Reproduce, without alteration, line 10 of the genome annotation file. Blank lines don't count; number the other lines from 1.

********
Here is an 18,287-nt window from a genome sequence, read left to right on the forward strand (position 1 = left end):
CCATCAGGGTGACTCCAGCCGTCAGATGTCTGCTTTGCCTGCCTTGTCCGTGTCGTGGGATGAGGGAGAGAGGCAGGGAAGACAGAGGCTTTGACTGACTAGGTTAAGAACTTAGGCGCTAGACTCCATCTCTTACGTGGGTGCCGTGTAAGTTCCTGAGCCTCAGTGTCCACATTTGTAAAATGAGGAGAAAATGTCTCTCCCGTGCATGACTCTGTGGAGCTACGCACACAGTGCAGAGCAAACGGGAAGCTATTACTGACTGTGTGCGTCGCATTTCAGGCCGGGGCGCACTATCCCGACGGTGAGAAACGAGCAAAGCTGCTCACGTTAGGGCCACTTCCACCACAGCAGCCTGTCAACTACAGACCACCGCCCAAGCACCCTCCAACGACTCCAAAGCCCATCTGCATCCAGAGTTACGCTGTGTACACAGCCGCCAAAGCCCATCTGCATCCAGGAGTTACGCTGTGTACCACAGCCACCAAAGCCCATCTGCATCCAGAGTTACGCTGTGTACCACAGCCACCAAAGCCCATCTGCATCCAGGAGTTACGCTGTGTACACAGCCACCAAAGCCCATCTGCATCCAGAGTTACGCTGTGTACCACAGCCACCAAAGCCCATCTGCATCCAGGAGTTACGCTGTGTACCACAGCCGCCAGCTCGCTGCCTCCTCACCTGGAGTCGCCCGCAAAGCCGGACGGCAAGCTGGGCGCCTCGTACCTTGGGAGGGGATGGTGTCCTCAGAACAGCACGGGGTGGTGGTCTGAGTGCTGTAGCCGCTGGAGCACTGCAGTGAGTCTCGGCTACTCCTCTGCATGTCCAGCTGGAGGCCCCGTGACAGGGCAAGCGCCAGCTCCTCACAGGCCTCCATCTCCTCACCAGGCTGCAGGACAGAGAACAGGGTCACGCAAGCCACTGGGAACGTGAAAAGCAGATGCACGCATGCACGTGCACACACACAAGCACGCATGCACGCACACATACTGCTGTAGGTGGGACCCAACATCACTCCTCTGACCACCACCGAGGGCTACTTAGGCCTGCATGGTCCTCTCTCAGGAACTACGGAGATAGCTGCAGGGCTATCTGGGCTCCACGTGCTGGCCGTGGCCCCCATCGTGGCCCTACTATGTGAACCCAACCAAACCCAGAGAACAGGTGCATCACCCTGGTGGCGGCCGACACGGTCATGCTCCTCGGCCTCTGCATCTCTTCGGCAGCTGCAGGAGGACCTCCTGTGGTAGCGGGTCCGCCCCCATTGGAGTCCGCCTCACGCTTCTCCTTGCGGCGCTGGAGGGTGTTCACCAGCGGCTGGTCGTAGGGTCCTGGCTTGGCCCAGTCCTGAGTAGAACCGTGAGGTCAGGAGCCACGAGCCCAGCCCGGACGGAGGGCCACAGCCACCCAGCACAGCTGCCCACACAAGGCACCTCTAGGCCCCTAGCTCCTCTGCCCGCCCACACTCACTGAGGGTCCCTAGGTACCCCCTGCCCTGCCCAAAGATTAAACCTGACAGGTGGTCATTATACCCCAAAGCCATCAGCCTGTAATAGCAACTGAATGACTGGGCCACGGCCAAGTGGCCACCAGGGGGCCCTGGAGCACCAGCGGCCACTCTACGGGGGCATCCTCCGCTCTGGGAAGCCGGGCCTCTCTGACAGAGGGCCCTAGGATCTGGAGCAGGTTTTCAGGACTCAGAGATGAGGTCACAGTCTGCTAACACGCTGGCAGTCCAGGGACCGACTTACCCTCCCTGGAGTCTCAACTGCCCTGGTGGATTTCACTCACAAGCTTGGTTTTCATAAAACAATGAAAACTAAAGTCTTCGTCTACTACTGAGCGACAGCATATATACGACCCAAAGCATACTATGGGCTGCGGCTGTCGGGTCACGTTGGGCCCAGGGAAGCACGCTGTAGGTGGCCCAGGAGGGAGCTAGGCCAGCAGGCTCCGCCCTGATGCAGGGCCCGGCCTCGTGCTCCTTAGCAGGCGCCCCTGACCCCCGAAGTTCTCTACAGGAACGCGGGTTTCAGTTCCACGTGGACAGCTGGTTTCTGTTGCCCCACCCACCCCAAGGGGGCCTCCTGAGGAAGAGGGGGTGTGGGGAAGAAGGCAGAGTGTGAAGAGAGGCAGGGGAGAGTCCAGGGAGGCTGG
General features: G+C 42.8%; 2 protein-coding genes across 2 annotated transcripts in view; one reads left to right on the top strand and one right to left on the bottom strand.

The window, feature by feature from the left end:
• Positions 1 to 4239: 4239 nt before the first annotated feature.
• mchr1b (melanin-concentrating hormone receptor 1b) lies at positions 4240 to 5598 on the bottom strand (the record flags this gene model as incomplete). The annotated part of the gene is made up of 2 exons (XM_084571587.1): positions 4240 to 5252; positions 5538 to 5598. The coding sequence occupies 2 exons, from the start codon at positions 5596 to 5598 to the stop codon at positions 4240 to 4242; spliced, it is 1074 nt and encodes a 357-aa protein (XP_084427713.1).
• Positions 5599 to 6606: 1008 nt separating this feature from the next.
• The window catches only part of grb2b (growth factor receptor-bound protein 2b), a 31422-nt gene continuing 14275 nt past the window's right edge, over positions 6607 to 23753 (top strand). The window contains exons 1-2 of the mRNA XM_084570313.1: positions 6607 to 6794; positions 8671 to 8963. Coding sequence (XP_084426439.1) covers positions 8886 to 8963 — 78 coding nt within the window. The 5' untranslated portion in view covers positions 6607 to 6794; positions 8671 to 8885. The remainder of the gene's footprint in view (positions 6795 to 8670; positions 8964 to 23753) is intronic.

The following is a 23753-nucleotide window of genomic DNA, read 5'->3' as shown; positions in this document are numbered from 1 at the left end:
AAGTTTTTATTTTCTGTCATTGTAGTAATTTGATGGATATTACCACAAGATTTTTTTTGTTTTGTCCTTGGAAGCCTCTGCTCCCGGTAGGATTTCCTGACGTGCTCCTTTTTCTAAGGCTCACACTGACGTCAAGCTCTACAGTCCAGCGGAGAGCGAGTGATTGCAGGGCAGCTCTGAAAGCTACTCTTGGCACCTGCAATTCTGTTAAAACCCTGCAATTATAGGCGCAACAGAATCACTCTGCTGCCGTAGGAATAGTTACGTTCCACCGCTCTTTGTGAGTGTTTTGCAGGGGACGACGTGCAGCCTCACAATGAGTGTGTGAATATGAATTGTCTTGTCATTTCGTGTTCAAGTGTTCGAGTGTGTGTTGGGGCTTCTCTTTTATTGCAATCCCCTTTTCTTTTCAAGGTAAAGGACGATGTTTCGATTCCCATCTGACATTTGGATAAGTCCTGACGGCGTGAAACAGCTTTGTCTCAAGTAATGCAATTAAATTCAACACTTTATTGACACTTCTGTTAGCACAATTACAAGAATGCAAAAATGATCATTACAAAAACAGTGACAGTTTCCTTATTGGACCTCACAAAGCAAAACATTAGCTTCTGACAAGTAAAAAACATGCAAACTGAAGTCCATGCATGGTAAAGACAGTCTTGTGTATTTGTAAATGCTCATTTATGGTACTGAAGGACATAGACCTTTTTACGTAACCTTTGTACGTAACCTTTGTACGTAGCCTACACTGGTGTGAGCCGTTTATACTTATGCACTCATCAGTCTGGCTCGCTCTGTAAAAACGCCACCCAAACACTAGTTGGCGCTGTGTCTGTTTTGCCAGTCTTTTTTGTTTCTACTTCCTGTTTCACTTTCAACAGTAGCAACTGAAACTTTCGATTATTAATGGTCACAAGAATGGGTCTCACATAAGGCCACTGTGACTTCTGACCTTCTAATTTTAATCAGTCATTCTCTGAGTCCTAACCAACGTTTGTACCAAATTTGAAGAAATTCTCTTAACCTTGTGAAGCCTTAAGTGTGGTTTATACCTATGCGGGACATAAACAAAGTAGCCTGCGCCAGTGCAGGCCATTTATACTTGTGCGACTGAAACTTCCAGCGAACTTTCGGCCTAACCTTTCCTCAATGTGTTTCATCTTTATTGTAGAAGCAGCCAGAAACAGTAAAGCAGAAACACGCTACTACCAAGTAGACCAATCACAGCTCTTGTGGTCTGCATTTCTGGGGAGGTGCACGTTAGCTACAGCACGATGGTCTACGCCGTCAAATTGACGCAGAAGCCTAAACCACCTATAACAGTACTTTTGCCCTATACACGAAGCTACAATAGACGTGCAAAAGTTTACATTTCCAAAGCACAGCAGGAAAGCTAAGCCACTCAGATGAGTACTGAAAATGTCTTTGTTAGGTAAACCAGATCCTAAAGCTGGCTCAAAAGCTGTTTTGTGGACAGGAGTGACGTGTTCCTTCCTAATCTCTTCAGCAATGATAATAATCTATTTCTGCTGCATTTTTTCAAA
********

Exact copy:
AAGTTTTTATTTTCTGTCATTGTAGTAATTTGATGGATATTACCACAAGATTTTTTTTGTTTTGTCCTTGGAAGCCTCTGCTCCCGGTAGGATTTCCTGACGTGCTCCTTTTTCTAAGGCTCACACTGACGTCAAGCTCTACAGTCCAGCGGAGAGCGAGTGATTGCAGGGCAGCTCTGAAAGCTACTCTTGGCACCTGCAATTCTGTTAAAACCCTGCAATTATAGGCGCAACAGAATCACTCTGCTGCCGTAGGAATAGTTACGTTCCACCGCTCTTTGTGAGTGTTTTGCAGGGGACGACGTGCAGCCTCACAATGAGTGTGTGAATATGAATTGTCTTGTCATTTCGTGTTCAAGTGTTCGAGTGTGTGTTGGGGCTTCTCTTTTATTGCAATCCCCTTTTCTTTTCAAGGTAAAGGACGATGTTTCGATTCCCATCTGACATTTGGATAAGTCCTGACGGCGTGAAACAGCTTTGTCTCAAGTAATGCAATTAAATTCAACACTTTATTGACACTTCTGTTAGCACAATTACAAGAATGCAAAAATGATCATTACAAAAACAGTGACAGTTTCCTTATTGGACCTCACAAAGCAAAACATTAGCTTCTGACAAGTAAAAAACATGCAAACTGAAGTCCATGCATGGTAAAGACAGTCTTGTGTATTTGTAAATGCTCATTTATGGTACTGAAGGACATAGACCTTTTTACGTAACCTTTGTACGTAACCTTTGTACGTAGCCTACACTGGTGTGAGCCGTTTATACTTATGCACTCATCAGTCTGGCTCGCTCTGTAAAAACGCCACCCAAACACTAGTTGGCGCTGTGTCTGTTTTGCCAGTCTTTTTTGTTTCTACTTCCTGTTTCACTTTCAACAGTAGCAACTGAAACTTTCGATTATTAATGGTCACAAGAATGGGTCTCACATAAGGCCACTGTGACTTCTGACCTTCTAATTTTAATCAGTCATTCTCTGAGTCCTAACCAACGTTTGTACCAAATTTGAAGAAATTCTCTTAACCTTGTGAAGCCTTAAGTGTGGTTTATACCTATGCGGGACATAAACAAAGTAGCCTGCGCCAGTGCAGGCCATTTATACTTGTGCGACTGAAACTTCCAGCGAACTTTCGGCCTAACCTTTCCTCAATGTGTTTCATCTTTATTGTAGAAGCAGCCAGAAACAGTAAAGCAGAAACACGCTACTACCAAGTAGACCAATCACAGCTCTTGTGGTCTGCATTTCTGGGGAGGTGCACGTTAGCTACAGCACGATGGTCTACGCCGTCAAATTGACGCAGAAGCCTAAACCACCTATAACAGTACTTTTGCCCTATACACGAAGCTACAATAGACGTGCAAAAGTTTACATTTCCAAAGCACAGCAGGAAAGCTAAGCCACTCAGATGAGTACTGAAAATGTCTTTGTTAGGTAAACCAGATCCTAAAGCTGGCTCAAAAGCTGTTTTGTGGACAGGAGTGACGTGTTCCTTCCTAATCTCTTCAGCAATGATAATAATCTATTTCTGCTGCATTTTTTCAAA